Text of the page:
Many people are struggling financially. Figures from the Money Advice Service and DWP show that half of people say that they are worried about their finances, four in 10 people say that they could not easily cover an unexpected bill of £300, and 40% working age people in the UK face inadequate incomes in retirement. Feeling out of control of your finances can be stressful, and a lack of buffer can leave you vulnerable when faced with unexpected expenses.
In this context it’s no surprise that people are calling for more financial education, but this might be missing the essence of what is really needed. To ride a bike you have to a) keep your balance, b) place your feet on the pedals and simultaneously exert force, and then c) steer to avoid crashing. But knowing these things is very different from knowing how to ride a bike. The former does not necessarily lead to latter.
The same could be said about budgeting. Knowing that a budget should list all your income and your outgoings is different from preparing a real budget for yourself that you use to inform your financial decisions. The distinction might seem subtle, but it is important. To teach concepts in the abstract, simply providing more information might be enough; but to teach a skill requires a lot more, and financial education could up its game accordingly.
In a paper published today by the RSA, we discuss this practical nature of financial capability, review how our psychological dispositions can undermine it, and explore how it should be taught.
Based on research from behavioural science, we identified ways in which our own natural thinking patterns can make it difficult to manage money well, both day-to-day and in the long term. We call them the six behavioural hurdles to financial capability:
- Cognitive overload. Having a lot on your mind impairs decision-making, and tends to result in selecting the simplest option – which is not necessarily the best one. So if you have a big deadline at work looming, some unexpected out-of-town visitors at your door, one sneezy child and another one with an upcoming dance recital, and the boiler breaks, this is not a good time or a good context to review your pension investments or pick a new phone tariff.
- Empathy gaps. Overlooking how you might feel in a different situation can result in unnecessary purchases, such as overbuying when shopping for food on an empty stomach. One part of us acts as if a stranger to other parts, and the empathy gap between present self and future self is particularly common and acute.
- Optimism and overconfidence. Wearing rose-tinted glasses and having unrealistic expectations about the future can affect money management and leave you unprepared for a change in circumstance.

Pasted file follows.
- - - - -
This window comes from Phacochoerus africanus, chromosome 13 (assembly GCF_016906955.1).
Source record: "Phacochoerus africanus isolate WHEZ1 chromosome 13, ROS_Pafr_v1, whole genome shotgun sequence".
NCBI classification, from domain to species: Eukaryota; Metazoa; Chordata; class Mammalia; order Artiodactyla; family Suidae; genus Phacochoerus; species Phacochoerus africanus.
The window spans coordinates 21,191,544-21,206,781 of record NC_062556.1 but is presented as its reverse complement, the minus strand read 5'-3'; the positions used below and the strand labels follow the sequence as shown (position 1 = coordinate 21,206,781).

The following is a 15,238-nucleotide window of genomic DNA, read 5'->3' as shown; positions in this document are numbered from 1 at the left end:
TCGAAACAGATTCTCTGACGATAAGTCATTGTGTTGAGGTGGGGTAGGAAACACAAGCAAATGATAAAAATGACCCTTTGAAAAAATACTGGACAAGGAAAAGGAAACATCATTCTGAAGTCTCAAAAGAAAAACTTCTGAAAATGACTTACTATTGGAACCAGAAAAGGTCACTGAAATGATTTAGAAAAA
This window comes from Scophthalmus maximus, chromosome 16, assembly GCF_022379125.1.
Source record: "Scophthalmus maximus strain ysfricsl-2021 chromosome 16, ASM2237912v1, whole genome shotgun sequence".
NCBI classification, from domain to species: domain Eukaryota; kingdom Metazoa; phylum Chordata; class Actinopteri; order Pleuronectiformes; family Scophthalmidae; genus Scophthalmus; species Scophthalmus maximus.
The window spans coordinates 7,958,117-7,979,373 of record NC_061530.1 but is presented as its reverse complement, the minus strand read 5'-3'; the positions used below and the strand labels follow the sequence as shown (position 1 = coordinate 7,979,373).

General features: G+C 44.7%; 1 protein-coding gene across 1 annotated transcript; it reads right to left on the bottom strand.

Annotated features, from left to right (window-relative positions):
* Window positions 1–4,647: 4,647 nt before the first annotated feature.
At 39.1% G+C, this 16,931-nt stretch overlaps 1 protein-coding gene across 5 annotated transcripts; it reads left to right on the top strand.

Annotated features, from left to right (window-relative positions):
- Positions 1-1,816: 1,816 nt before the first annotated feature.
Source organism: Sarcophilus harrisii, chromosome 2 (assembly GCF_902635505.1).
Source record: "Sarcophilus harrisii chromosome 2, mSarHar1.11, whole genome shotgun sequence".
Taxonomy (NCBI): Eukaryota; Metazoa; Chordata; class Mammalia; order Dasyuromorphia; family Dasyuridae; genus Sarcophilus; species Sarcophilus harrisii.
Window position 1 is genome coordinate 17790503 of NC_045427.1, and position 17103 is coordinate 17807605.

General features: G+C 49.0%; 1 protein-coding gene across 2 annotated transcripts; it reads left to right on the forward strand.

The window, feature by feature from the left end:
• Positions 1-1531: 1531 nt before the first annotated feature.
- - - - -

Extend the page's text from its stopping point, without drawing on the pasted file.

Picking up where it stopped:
- Instant gratification. Seeking instant gratification drives impulsive spending and can undermine long-term planning and savings.
- Harmful habits. When something becomes a habit it can feel like it happens automatically or mindlessly. This means there’s no consideration of whether you really want to do whatever the habit is (and certainly not a careful cost-benefit analysis) so can lead to unnecessary spending.
- Social norms. We are heavily influenced by the actions of others, which can cause pressure to keep up with the Joneses and live above our means. Spending and consumption norms are often visible – think of a new phone or the latest fashion. But activities like contributing to a pension or taking out insurance plans are less visible and therefore less catchy.
Some would argue that these psychological traits are just a cute sideshow and the real focus should be on the economic or political drivers of poor financial wellbeing. It is critical that these drivers are not ignored. However, these behavioural hurdles exist whatever the economic and political situation. They’re not going anywhere, and given that more and more financial decisions are devolved to us as individuals, they may be even more burdensome. So we owe it to ourselves to provide financial education about these behavioural hurdles that develops strategies to work with them, to help ride out the waves whatever the weather.
So what can we do? As a start, we can design financial education, policy and products with these behavioural hurdles in mind. Financial education providers should review the six hurdles and teach people strategies to work with them. For example, if cognitive overload plays heavily in your life, set up automatic reminders or direct debits to avoid missing bill payments. Or in the example above, where a decision doesn’t have to be taken immediately, delay it until you have some head space or get a second opinion from a trusted friend.
Another key recommendation for financial education providers is to use simulations or other learning-by-doing techniques so that skills can be practiced. Additionally, financial education should be provided early on in life, and reinforced before key financial decisions need to be made, for example before a wedding or before moving into independent housing. And above all, more evaluation is needed to pinpoint what exactly works best in financial education for a given context.
They say money talks. But for financial capability, research shows that the issue is not talking the talk, the real challenge is walking the walk.
Editor’s note: Nathalie Spencer is a Senior Researcher at the RSA. She is co-author, with Jeroen Nieboer of the LSE and Antony Elliot of the Fairbanking Foundation, of Wired for Imprudence: behavioural hurdles to financial capability and challenges for financial education which is available for free download.